Your car is going to start working like a phone sooner than you think

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You pull up to the McDonald’s in your area. You’re hungry and tired after a long day at work, and you order the first burger you see on the menu. 

For most of us, the next step is the most annoying. You reach for your wallet and pull out a credit card. The transaction takes a few minutes, partly because the person processing the order is a little sleepy.

Frustrating, for sure. And seriously outdated in terms of using a credit card. A much better way to order? In the near future, the car itself will help you make the purchase. 

Your Audi A5 or Chevy Malibu will understand your surroundings and know where you are. So if you do use the drive-thru, during check-out the car will transmit the transaction securely, no wallet needed.

That’s the trend that started with a telematics platform called FordPass in 2016, but there are signs it could evolve much further. FordPass is an app and a platform – drivers can use it to search for an opening parking spot, then pay for the transaction. 

However, another trend is trumping the concept of an automaker mobile app.

As voice assistants like Alexa gain popularity, within cars but also in our homes and at work, there’s less of a need to turn your phone into an all-powerful gadget for controlling everything in life. 

In fact, in the near future, having your car work more like a phone makes perfect sense. 

The cellular connections are already available – GM introduced 4G in many models quite a few years ago, and so did Audi. Touchscreen displays already show you what’s on your phone, using Apple CarPlay or Android Auto.

A future without phones?

The question is why the phone is even necessary when you drive. (Incidentally, this also completely solves the distracted driving problem because drivers don’t need to bring their phones with them at all.) 

The touchscreen in a car would let you pay for the drive-through order, parking spots, plane tickets, and everything in between. 

Using a secure, encrypted connection, the vehicle could tap into the kiosk system available at fast food restaurants, the parking garage, and Expedia to make travel arrangements. Drivers could use the touchscreen or communicate with a voicebot that is built-in (or even customized for the car).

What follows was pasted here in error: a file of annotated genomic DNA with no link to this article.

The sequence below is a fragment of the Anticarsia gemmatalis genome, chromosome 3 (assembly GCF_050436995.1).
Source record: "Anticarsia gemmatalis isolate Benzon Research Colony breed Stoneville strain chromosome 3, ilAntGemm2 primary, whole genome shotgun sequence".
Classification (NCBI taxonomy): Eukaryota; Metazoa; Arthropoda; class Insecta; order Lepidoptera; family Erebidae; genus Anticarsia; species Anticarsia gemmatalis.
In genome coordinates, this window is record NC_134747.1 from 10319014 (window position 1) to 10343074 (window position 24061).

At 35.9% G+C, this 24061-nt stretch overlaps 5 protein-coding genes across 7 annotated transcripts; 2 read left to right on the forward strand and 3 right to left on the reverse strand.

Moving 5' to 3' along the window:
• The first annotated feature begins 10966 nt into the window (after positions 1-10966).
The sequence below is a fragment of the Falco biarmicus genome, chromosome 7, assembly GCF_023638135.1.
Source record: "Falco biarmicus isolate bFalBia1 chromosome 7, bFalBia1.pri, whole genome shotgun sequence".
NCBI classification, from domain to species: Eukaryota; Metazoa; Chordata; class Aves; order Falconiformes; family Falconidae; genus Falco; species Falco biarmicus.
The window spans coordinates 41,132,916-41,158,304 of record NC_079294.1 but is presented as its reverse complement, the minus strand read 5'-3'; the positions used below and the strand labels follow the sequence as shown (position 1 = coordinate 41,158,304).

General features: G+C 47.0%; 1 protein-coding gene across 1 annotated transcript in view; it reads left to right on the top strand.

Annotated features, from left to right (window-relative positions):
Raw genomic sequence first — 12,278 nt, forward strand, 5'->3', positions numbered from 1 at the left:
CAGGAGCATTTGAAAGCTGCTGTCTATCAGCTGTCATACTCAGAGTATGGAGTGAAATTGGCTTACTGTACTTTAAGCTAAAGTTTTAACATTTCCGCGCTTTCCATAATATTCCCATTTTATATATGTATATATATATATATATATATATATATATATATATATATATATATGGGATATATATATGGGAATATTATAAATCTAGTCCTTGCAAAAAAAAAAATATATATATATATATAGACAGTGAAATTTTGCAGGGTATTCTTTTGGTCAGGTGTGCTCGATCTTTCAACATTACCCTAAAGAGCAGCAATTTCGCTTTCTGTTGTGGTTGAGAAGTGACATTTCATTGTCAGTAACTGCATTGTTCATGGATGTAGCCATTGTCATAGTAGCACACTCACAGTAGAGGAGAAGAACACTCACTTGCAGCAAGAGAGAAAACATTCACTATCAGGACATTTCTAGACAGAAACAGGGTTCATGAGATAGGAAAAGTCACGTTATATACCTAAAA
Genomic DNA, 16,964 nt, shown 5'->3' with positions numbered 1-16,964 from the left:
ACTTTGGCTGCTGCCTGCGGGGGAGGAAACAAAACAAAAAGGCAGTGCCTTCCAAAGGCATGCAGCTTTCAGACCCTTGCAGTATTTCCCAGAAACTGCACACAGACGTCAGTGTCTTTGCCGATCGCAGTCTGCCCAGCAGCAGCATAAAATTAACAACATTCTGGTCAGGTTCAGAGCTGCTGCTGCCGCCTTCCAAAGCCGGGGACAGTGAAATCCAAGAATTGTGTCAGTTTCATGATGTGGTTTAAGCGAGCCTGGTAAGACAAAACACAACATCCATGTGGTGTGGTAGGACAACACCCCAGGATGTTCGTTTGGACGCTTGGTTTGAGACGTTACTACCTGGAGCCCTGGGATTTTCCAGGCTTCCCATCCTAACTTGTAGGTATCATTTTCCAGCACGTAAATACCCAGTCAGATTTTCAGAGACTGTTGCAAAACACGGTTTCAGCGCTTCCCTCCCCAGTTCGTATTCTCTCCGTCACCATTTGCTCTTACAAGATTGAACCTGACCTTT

There are no issues with storage – your portable “device” becomes the entire car. Automakers can make sure the connection is secure, highly usable when driving or parked, and there’s an added benefit of partnering with famous brands to make the transaction easier. 

In terms of drawbacks, there are only a few. Once we start using a car like a phone, we won’t need the phone – at least up until we leave the car. 

Yet, if voice assistants and touchscreens become more widely available, the idea of carrying around a phone at all times becomes superfluous. We can talk to bots at home, or use an actual desktop or laptop. 

More likely, the functionality on a car would augment what we do with our phones, or eventually wean us from using them so often, which is the biggest benefit of all.

And, there are some issues related to the interface differences between a Jaguar, a Ford, and an Audi. If you rent a car, you will be presented with a whole new way to order a hamburger. That’s minor, though -- most of us stick with the same car for long periods. In the end, the benefits of keeping our eyes on the road outweigh any of the minor irritations. 

On The Road is TechRadar's regular look at the futuristic tech in today's hottest cars. John Brandon, a journalist who's been writing about cars for 12 years, puts a new car and its cutting-edge tech through the paces every week. One goal: To find out which new technologies will lead us to fully driverless cars.